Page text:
In the days before photography, there were only landscape painters who could convey the grandeur and beauty of a place. The works of one such landscape painter helped created the very first national park, Yellowstone.
Art Makes A Difference
In 1871, American government geologist, Ferdinand Hayden, was sent to explore the area in Wyoming consisting of what is now Yellowstone National Park. His expedition was made up of mainly scientists – a botanist, mineralogist etc. who could determine if there was anything of value in the land. Hayden, however, also had the foresight to take with him a landscape artist and a photographer to document the expedition.
The landscape painter, Thomas Moran, had been born in England but immigrated as a child with his family to Pennsylvania. When he was apprenticed as a teenager at a wood engraving firm, he began also to draw and to paint. Moran’s images were instrumental in capturing the imagination of the US Congress and prompting them to declare Yellowstone a national park. For the first time, the American public could also see what they had only heard about from news reports.
A National Treasure
In 1872, a little over 1.2 million acres was designated as the first national park, Yellowstone National Park, preserving its natural beauty for generations to come. Although Yellowstone was granted protected status, Congress did not actually go so far as to set aside any money for its upkeep!
Public funding was to come later. After all, during this time of American Westward expansion, it was pretty remarkable that anyone thought about protecting land at all. Congress probably thought the Yellowstone land was useless for development and so agreed to its protected status.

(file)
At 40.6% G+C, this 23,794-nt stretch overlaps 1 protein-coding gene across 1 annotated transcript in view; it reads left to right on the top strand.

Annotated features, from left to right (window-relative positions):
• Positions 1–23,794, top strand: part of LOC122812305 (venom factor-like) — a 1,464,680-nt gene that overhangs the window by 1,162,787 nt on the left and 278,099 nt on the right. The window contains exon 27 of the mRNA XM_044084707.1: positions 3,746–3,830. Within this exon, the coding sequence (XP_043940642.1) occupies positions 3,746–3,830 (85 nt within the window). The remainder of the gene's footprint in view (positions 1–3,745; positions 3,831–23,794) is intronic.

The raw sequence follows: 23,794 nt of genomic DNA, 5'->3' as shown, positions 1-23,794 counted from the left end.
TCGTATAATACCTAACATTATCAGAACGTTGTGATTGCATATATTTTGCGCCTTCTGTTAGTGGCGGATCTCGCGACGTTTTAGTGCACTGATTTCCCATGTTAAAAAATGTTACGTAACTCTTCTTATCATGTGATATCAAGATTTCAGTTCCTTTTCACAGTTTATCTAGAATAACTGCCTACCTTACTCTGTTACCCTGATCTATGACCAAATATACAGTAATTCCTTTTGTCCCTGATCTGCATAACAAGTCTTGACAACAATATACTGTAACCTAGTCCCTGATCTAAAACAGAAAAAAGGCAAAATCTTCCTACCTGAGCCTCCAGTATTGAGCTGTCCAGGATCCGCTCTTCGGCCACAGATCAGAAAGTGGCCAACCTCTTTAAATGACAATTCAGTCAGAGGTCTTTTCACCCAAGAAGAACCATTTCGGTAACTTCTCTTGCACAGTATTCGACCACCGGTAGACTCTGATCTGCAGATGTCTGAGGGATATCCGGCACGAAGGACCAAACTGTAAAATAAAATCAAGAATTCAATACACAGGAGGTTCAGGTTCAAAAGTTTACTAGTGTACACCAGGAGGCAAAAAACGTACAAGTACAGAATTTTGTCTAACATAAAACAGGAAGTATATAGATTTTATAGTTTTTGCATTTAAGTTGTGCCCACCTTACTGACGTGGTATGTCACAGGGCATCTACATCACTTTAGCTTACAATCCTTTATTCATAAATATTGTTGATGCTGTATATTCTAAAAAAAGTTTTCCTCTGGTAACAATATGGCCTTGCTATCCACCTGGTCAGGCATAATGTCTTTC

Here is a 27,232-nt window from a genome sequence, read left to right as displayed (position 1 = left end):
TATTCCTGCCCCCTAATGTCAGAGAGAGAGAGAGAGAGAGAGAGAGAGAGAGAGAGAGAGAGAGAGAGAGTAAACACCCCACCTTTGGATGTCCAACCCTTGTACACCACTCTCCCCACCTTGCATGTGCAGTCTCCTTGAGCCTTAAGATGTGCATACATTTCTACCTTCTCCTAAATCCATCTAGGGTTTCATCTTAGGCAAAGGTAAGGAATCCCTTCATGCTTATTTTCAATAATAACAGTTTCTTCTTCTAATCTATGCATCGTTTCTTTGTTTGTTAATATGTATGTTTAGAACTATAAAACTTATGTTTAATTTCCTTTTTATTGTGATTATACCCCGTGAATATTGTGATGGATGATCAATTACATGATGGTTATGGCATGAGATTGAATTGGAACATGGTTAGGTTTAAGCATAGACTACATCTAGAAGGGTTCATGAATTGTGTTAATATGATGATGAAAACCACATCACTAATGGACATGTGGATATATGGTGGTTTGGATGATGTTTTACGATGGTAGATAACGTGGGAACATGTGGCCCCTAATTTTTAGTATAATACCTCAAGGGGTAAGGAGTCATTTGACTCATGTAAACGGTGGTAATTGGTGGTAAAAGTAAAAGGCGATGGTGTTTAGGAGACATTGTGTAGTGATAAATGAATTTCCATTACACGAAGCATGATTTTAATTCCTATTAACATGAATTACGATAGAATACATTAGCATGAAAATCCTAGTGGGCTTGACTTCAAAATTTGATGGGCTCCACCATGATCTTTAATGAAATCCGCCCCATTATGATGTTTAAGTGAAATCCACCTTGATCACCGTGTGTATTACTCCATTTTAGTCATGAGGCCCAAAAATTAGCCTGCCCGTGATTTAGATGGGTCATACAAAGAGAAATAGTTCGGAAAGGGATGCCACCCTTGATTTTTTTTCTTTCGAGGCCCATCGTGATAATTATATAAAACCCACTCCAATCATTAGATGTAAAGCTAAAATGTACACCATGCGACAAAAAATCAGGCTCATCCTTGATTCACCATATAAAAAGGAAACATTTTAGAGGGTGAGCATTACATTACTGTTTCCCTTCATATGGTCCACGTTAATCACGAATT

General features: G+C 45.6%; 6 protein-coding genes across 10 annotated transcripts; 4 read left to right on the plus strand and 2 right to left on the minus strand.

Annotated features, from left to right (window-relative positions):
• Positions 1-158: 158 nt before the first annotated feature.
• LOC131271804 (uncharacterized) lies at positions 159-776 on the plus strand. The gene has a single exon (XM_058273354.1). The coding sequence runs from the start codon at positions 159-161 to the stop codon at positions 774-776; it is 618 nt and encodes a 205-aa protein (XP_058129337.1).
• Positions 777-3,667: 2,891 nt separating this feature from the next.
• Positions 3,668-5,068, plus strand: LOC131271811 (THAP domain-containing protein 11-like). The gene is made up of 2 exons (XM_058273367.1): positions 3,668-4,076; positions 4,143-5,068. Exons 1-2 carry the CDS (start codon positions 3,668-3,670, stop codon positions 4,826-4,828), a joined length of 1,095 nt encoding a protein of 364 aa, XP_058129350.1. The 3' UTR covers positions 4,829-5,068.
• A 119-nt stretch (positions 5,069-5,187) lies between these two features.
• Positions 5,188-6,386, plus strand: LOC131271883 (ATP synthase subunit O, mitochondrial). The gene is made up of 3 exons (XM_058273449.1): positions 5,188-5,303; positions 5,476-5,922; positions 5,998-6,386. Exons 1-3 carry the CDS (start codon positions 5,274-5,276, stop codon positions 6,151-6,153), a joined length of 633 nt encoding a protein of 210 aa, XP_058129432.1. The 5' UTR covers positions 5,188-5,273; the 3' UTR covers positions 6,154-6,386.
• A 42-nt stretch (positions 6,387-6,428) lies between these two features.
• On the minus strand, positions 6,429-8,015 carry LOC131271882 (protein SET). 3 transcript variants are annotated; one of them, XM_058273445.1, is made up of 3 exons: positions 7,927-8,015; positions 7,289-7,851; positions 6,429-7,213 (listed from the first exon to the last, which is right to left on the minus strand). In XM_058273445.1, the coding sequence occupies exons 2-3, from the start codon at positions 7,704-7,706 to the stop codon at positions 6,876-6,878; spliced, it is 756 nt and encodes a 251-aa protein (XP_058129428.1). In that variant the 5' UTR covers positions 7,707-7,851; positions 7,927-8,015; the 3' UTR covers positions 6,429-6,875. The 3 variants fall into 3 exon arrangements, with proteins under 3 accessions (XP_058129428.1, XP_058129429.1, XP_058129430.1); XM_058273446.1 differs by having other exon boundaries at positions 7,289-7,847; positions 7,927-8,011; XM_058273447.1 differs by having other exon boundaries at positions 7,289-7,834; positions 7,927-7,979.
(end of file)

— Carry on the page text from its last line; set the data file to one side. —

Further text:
Yellowstone was the first national park in the world and inspired the conservation of public lands in both the US and in other countries in future years. It was also one of the first batch of UNESCO world heritage listed sites to be named such.
The Grand Canyon o the Yellowstone
One of Moran’s most famous paintings is the Grand Canyon of the Yellowstone. It was purchased by Congress for $10,000, a fairly unheard of amount in those days. The painting is kept by the Smithsonian in Washington D.C.. It depicts the Yellowstone River flowing down from Canyon Falls through the Grand Canyon of the Yellowstone.
When we were at Yellowstone this summer, I took a photograph of Canyon Falls at the Grand Canyon of the Yellowstone that Moran used for his inspiration. Pretty amazingly similar isn’t it?
In Moran’s version, there are 2 small explorer’s staring in the foreground. My photograph has been carefully positioned to avoid the hundreds of tourists milling around the area! Nonetheless, the Grand Canyon of the Yellowstone is stunning beautiful.
Aren’t you glad this natural beauty was preserved for us to enjoy?